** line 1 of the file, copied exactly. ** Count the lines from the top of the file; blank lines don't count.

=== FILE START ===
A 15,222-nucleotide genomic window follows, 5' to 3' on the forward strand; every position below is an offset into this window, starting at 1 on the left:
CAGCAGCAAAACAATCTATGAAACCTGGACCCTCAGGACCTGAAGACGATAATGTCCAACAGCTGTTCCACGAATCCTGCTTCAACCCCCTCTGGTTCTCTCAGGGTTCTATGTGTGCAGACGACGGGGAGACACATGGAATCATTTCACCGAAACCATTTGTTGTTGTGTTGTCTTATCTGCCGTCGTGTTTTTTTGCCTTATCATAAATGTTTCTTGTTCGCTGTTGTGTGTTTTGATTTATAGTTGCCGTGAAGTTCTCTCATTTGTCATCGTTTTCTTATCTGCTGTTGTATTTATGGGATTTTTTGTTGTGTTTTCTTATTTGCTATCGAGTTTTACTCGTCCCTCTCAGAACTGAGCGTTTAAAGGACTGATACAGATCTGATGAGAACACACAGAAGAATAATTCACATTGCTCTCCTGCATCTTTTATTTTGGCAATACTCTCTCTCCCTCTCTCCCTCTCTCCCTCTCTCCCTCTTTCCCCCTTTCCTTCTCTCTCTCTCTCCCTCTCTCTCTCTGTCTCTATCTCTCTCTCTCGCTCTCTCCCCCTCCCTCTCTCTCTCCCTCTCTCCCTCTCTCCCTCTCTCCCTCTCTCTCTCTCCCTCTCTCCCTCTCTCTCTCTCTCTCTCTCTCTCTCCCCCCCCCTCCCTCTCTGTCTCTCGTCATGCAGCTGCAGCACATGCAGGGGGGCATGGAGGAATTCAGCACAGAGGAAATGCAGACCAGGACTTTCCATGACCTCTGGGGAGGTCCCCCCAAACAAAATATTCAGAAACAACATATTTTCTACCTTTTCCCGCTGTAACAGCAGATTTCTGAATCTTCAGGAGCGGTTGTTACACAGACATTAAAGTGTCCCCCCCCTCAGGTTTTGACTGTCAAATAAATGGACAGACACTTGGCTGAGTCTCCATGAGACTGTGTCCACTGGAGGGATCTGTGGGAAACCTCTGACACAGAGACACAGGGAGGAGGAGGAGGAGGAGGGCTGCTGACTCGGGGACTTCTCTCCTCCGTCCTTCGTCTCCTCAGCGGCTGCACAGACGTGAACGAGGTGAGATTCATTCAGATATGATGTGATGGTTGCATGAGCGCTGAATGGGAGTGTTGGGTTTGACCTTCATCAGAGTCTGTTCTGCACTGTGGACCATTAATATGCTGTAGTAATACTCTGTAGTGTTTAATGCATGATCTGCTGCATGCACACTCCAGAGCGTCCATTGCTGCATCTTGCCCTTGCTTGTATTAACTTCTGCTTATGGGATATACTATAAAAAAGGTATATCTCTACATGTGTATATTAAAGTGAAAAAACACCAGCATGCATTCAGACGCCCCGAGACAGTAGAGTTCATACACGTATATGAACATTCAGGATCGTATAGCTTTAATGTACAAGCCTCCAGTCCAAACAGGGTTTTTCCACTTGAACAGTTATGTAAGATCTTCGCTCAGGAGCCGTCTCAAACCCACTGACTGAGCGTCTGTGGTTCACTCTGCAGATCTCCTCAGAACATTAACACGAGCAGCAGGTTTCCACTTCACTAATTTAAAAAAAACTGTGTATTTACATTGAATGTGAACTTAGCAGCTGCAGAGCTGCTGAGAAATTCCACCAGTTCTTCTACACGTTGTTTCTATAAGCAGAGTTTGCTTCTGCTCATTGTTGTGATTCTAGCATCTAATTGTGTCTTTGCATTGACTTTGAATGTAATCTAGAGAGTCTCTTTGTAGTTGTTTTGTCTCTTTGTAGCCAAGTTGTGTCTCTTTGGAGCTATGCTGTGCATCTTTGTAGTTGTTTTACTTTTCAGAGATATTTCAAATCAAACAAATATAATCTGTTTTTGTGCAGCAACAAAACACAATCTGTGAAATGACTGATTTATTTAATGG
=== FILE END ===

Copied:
A 15,222-nucleotide genomic window follows, 5' to 3' on the forward strand; every position below is an offset into this window, starting at 1 on the left: